Orthorexia is not currently recognised as a clinical diagnosis in the DSM-5.
For some sufferers, Orthorexic symptoms are an aspect of a recognised eating disorder such as Anorexia Nervosa. For others, it is a disorder in its own right. While a healthy weight may be maintained a healthy relationship with food and body is not.
Orthorexia is used to describe people who take their concerns about eating foods that are considered healthy to extremes. They will often restrict their intake to foods which they consider to be 'pure', 'natural', or 'clean'.
Attempts to follow extreme diets which may cut out whole food groups can lead to malnourishment. People with Orthorexia can be left feeling guilty and at fault when their nutritionally inadequate diets lead to constant hunger and cravings for 'forbidden' foods.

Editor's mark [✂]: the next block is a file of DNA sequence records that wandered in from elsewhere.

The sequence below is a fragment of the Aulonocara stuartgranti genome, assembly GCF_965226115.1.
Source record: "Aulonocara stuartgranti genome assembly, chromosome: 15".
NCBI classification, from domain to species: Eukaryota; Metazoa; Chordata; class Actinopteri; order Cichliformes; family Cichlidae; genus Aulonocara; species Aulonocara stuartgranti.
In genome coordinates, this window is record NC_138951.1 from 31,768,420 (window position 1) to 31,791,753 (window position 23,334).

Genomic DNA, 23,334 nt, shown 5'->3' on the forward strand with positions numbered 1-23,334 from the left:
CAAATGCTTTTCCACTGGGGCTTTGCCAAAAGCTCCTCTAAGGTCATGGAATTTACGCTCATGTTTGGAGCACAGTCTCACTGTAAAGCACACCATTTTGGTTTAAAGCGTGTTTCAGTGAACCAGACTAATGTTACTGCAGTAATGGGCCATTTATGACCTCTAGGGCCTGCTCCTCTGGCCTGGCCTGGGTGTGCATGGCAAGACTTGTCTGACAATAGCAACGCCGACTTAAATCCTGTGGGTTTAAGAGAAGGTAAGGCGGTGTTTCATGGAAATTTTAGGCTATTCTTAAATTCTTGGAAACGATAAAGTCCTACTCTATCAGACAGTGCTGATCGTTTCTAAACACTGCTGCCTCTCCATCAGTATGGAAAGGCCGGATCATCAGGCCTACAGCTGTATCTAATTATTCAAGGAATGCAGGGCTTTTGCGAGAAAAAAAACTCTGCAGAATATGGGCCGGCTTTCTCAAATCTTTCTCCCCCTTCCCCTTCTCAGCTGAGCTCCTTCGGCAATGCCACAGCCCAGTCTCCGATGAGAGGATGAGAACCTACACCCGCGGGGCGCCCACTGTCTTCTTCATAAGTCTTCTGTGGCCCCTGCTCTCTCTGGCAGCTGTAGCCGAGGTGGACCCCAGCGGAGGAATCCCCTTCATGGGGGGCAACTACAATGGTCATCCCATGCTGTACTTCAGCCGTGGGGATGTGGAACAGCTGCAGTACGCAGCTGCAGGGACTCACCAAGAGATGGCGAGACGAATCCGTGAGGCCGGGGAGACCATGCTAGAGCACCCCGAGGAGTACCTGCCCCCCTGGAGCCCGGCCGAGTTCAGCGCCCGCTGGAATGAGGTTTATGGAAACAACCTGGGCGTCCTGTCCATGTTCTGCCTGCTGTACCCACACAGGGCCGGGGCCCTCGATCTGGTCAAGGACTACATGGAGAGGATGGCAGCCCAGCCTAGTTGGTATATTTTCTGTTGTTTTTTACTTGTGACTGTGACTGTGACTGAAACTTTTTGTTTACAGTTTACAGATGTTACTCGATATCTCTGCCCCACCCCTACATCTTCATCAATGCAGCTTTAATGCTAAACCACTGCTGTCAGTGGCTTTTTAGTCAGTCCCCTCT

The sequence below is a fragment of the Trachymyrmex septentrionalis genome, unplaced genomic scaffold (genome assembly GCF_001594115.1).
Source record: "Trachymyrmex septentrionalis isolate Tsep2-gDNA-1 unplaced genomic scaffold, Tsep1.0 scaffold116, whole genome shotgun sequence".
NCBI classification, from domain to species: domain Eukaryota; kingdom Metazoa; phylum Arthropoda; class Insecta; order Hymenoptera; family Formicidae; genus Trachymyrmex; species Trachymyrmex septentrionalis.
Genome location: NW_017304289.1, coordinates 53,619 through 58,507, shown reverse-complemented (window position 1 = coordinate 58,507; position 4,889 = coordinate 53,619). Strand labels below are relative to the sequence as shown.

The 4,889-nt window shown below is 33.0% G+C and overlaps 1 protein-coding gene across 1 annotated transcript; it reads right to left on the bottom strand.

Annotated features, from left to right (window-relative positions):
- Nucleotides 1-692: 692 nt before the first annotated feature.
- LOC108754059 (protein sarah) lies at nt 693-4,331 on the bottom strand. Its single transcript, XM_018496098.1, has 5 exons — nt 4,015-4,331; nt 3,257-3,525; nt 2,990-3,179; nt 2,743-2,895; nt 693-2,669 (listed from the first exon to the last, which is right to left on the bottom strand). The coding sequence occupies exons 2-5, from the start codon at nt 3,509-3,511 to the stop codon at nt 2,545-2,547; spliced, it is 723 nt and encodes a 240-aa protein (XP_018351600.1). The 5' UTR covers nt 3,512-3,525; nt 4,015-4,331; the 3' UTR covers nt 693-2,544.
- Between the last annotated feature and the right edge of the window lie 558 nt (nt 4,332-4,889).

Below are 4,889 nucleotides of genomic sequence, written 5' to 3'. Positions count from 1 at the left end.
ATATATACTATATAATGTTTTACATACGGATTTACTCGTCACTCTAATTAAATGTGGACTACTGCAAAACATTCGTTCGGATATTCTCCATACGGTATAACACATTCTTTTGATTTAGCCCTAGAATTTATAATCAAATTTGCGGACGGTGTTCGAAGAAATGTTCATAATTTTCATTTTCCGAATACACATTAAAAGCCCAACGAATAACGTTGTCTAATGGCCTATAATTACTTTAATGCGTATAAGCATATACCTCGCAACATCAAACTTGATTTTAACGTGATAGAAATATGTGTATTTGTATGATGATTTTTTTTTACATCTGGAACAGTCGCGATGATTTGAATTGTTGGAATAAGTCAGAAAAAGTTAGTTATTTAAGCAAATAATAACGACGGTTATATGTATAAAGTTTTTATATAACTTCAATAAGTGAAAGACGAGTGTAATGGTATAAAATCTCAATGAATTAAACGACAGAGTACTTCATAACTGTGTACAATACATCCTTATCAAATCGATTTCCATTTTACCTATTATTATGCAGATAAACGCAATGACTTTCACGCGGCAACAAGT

Some sufferers of orthorexia may display obsessive compulsive traits and it may simply be that these are personality traits. However, these may also be as a result of starvation rather than a cause of the disorder. This kind of thinking can perpetuate the disordered eating and lead it to become an entrenched behaviour.
Signs and symptoms of Orthorexia
- Focus on the virtue of food rather than any pleasure derived from eating it
- Social isolation
- Pre-occupation with food and menu planning
- Feelings of being in control/out of control based on food choices
- Rigid about 'allowed' foods
- Rules about the way food is prepared and the utensils used
- Righteousness over their food choices
- Guilt and self-loathing when straying from their diet
- Beliefs that they will be harmed or contaminated by disallowed foods